It can be easy for some gamers to write off the side-scrolling beat-‘em-up genre as shallow and repetitive, especially when taking into account how the medium of video games has evolved and matured over the past two decades, but this is doing the genre a disservice.
Side-scrolling beat-‘em-ups have actually taught us some interesting and valuable things, such as how breaking open a metal bin or a wooden barrel or crate can potentially reveal a delicious whole roast chicken or some similar food hiding within, and how eating such hidden food (well, more “absorbing” than eating) can instantly heal you no matter how badly you’ve been beaten, stabbed, burned, and generally battered.
Or how if you were a young woman in the mid-1980s to early 1990s and you had a boyfriend, father, or some other male friend or relation who was proficient in hand-to-hand combat, then there was a 93.7% chance of you being kidnapped by a criminal gang.
Or how said gangs were usually comprised of hundreds of members (many of whom looked identical, but each of whom at least had the courtesy to wear an outfit of the colour that signified their level of badass-ness), yet in most cases the gang budget never stretched to equipping these criminals with firearms.
The game generally considered to be the first ever side-scrolling beat-‘em-up is Spartan X, which was developed and published by Irem and released in arcades in Japan in 1984. The game was given an international arcade release the following year under the new title of Kung-Fu Master, and a host of ports followed for home computers such as the Commodore 64 and Amstrad CPC, and consoles such as the Nintendo Entertainment System / Famicom and Sega’s SG-1000.
Inspired by Bruce Lee’s Game of Death but also very loosely based on the 1984 martial arts comedy movie Wheels on Meals, in which Jackie Chan co-starred (this being a time before Chan worked alongside such cinematic legends as Chris Tucker and Owen Wilson), Kung-Fu Master laid the groundwork for the side-scrolling beat-‘em-up genre as a whole, with its side-scrolling levels, multiple attack options, hordes of oncoming enemies, a boss battle at the end of each level, and the protagonist’s goal being to rescue his kidnapped girlfriend.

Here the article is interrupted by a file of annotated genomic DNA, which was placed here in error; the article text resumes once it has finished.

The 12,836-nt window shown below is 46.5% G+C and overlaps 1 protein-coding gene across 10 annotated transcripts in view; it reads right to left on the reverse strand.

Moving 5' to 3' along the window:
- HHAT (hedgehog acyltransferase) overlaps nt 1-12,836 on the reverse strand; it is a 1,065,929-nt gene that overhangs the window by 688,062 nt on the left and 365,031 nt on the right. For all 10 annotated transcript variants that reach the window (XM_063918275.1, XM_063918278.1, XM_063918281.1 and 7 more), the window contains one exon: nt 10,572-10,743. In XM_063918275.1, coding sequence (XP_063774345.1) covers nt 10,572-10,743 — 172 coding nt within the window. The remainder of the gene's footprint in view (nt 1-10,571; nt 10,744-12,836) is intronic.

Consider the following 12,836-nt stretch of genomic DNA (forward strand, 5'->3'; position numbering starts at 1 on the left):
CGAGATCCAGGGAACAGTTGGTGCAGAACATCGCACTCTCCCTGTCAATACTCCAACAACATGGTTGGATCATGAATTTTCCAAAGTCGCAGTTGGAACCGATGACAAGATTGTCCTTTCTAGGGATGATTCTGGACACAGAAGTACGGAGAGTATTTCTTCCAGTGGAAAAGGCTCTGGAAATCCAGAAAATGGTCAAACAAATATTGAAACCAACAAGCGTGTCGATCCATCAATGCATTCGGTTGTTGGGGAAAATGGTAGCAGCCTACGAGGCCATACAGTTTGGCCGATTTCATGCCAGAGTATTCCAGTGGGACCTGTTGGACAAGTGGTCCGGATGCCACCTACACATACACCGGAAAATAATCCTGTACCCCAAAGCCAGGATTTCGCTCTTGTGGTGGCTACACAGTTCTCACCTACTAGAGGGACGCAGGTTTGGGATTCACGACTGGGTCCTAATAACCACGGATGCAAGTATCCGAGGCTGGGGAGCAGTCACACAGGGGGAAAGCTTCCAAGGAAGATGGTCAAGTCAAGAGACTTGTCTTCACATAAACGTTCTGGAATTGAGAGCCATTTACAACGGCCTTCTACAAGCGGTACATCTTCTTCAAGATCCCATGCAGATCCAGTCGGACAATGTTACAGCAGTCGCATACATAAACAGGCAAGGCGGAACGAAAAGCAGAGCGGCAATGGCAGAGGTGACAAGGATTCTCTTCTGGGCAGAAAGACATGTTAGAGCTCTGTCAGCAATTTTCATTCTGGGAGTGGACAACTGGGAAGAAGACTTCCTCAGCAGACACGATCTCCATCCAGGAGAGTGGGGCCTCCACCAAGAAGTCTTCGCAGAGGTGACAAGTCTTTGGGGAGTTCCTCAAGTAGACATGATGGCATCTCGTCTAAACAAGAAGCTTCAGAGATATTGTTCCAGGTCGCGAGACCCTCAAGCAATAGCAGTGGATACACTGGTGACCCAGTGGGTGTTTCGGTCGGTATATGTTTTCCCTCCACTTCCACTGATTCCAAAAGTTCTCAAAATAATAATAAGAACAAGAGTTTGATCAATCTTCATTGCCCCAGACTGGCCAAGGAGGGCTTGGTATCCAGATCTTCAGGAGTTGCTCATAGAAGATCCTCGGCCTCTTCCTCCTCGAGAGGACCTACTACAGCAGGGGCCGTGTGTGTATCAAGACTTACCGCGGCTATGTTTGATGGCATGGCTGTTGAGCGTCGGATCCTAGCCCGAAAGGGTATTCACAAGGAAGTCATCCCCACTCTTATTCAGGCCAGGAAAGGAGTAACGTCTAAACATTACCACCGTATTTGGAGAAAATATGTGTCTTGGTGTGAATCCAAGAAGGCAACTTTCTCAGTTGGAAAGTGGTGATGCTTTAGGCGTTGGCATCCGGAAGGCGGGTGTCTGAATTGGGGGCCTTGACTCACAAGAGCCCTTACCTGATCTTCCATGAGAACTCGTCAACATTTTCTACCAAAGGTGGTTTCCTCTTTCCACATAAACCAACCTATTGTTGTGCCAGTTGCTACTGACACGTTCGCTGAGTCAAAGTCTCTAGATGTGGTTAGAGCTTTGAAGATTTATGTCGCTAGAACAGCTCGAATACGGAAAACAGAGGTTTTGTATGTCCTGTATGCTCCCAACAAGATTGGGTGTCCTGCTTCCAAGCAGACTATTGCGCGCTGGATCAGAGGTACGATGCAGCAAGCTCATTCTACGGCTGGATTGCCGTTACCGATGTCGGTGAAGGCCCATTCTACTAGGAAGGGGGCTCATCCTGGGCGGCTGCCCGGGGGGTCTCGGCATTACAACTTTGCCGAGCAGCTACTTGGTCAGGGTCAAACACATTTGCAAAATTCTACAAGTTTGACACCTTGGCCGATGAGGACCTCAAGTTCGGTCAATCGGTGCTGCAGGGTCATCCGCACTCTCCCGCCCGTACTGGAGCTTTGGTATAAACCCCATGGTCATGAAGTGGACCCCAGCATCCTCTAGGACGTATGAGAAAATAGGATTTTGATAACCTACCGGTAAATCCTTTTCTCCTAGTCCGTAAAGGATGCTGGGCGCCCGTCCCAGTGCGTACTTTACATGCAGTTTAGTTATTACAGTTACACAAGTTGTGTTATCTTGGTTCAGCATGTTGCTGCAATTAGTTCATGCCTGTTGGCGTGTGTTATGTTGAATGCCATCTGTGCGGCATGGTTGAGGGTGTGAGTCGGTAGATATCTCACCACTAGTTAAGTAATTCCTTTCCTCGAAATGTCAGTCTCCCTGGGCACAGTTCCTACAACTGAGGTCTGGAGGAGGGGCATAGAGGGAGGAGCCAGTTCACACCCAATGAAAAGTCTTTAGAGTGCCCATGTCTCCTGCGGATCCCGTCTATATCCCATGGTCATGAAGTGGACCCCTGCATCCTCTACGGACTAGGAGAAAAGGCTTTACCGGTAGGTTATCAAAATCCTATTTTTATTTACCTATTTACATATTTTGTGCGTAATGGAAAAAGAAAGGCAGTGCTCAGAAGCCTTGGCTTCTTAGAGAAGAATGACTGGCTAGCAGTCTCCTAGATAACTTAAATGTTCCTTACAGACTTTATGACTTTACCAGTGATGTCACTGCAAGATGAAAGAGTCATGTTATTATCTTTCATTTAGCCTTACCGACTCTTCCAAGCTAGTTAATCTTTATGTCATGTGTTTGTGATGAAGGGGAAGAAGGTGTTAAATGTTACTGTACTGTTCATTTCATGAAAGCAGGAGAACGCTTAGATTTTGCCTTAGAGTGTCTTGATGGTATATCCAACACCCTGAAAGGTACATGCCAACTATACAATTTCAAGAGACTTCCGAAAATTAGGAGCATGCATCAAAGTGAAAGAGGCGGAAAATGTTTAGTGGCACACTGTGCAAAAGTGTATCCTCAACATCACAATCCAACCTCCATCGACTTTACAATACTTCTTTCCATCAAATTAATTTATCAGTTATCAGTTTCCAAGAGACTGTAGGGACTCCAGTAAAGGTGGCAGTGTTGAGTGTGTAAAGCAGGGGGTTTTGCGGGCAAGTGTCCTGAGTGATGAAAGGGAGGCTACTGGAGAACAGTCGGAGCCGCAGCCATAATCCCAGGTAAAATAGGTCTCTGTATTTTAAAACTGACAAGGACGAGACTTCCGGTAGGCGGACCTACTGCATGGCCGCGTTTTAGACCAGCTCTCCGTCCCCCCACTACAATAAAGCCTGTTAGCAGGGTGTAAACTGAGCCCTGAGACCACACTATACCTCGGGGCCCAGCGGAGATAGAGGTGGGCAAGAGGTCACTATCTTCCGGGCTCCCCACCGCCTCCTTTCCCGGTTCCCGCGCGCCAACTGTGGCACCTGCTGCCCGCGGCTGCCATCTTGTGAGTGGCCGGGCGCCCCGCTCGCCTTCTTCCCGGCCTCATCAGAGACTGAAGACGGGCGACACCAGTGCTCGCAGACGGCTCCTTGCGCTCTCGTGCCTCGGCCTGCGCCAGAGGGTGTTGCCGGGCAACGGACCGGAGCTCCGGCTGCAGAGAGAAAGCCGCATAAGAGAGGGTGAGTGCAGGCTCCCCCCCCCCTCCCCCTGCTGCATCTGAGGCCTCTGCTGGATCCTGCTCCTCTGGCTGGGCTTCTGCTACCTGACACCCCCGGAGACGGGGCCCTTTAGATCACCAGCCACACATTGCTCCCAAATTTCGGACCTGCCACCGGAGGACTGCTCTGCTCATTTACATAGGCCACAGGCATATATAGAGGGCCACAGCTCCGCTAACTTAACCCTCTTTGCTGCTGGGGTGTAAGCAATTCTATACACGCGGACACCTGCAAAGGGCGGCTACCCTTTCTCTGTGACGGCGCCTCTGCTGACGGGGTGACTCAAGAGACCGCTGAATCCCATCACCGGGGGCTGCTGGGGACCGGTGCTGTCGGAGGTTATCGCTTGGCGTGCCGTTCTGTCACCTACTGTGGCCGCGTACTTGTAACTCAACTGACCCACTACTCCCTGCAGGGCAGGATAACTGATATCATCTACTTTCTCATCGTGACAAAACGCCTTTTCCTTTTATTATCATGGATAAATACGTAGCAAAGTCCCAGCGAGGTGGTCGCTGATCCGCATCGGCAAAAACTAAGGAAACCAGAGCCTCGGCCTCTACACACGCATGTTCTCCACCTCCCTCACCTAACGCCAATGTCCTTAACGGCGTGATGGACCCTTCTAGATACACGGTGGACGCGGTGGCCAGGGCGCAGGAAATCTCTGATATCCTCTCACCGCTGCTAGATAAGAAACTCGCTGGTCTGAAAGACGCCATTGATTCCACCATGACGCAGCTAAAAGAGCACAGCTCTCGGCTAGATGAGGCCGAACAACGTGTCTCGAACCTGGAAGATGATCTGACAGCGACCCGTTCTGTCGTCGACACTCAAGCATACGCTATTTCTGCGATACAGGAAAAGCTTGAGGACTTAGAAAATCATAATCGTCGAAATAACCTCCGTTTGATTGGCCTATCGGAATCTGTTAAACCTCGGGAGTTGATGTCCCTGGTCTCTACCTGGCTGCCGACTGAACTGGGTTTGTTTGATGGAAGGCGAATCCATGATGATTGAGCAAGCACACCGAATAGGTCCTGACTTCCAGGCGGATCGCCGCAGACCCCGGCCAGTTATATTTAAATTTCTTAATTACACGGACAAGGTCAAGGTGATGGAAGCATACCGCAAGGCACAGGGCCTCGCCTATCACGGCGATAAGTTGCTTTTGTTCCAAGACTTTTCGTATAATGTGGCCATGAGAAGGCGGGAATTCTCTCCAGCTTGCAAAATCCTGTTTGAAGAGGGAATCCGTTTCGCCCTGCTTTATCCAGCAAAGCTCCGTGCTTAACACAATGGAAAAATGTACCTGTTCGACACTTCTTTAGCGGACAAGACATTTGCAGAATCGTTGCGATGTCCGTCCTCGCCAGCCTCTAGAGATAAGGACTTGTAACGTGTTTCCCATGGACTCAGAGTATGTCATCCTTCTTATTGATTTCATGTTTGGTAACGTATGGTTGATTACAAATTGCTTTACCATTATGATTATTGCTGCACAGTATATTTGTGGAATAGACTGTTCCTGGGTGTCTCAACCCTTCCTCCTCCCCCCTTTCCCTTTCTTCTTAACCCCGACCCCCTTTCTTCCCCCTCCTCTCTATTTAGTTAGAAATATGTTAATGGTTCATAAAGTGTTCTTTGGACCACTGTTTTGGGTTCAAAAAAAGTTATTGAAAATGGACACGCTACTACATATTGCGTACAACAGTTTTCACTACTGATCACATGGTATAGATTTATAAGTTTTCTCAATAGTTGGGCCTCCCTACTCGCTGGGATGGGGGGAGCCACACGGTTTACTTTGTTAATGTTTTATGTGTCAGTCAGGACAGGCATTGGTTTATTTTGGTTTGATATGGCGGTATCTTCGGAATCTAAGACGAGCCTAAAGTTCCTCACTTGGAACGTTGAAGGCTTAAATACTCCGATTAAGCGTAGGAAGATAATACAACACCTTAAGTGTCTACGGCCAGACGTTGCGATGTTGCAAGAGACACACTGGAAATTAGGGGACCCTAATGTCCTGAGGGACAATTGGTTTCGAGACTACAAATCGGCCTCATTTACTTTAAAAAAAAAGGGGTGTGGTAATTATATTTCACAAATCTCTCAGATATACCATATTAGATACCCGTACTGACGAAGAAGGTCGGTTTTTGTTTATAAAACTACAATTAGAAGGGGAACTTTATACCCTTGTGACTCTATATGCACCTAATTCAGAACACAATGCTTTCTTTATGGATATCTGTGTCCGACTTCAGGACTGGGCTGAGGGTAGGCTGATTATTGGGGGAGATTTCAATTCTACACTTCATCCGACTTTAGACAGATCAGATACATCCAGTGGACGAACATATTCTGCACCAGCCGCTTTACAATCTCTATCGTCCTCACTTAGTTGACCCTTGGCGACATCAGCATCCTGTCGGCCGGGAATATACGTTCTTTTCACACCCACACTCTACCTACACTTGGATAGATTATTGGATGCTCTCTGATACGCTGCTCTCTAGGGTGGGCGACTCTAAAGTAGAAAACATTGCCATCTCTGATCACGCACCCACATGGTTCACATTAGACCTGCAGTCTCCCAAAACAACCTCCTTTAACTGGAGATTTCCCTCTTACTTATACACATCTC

Kung-Fu Master would eventually receive a sequel in 1991 in the form of the Japan-only Famicom exclusive Spartan X 2, although this game contained barely any connection to the original, and by the time of its release, many other side-scrolling beat-‘em-ups had already significantly advanced the genre in the seven years that had passed between the two games.
The action of Kung-Fu Master took place inside a multi-tiered pagoda with an Oriental visual style, and in the same year, a historical Japanese setting was used for Jordan Mechner’s beat-‘em-up / one-on-one fighting hybrid Karateka. However, it wouldn’t be long before side-scrolling beat-‘em-ups took to the streets, and a modern-day urban setting would go on to become the one most associated with the genre.
1986’s Renegade from Technōs Japan introduced such a setting, with a focus on urban brawling with thugs in locations such as an alley and a parking lot, rather than the martial arts approach of Kung-Fu Master and Karateka. Interestingly, the North American-style urban locations and gangs of thugs featured in Renegade which would be so influential to later beat-‘em-ups were actually alterations made for the heavily localised Western release – the original Japanese version of the game, Nekketsu Kōha Kunio-kun (roughly translated as Hot-Blooded Tough Guy Kunio, and the first in the series of Kunio-kun games), featured different sprites and backgrounds.
Also, the original plot cast the player as high school student Kunio fighting to protect his bullied male friend, while in Renegade, the player took control of a vigilante out to rescue his kidnapped girlfriend. Although different, each delicate situation is of course resolved via the application of relentless and brutal violence.
Nekketsu Kōha Kunio-kun / Renegade was also influential to future beat-‘em-ups due to its introduction of innovations such as eight-direction control that allowed the player to move on a vertical plane as well as a horizontal one, and enemies who could sustain multiple hits.
Renegade would receive two home system sequels from Imagine Software, a label owned by developer / publisher Ocean, in the form of Target: Renegade (1988) and Renegade III: The Final Chapter (1989), the latter adding time-travel to the familiar “kidnapped girlfriend” plot, the developers apparently coming to the conclusion that the best way to enhance a journey of gritty urban revenge was to introduce the opportunity to punch dinosaurs in the face.
Not content with having already significantly advanced the genre the previous year, in 1987 Technōs Japan released another side-scrolling beat-‘em-up which would become the first game in a series that continues to this day, and which introduced a gameplay element that was a huge step forward for the genre. The game was Double Dragon, and the step forward was two-player cooperative play.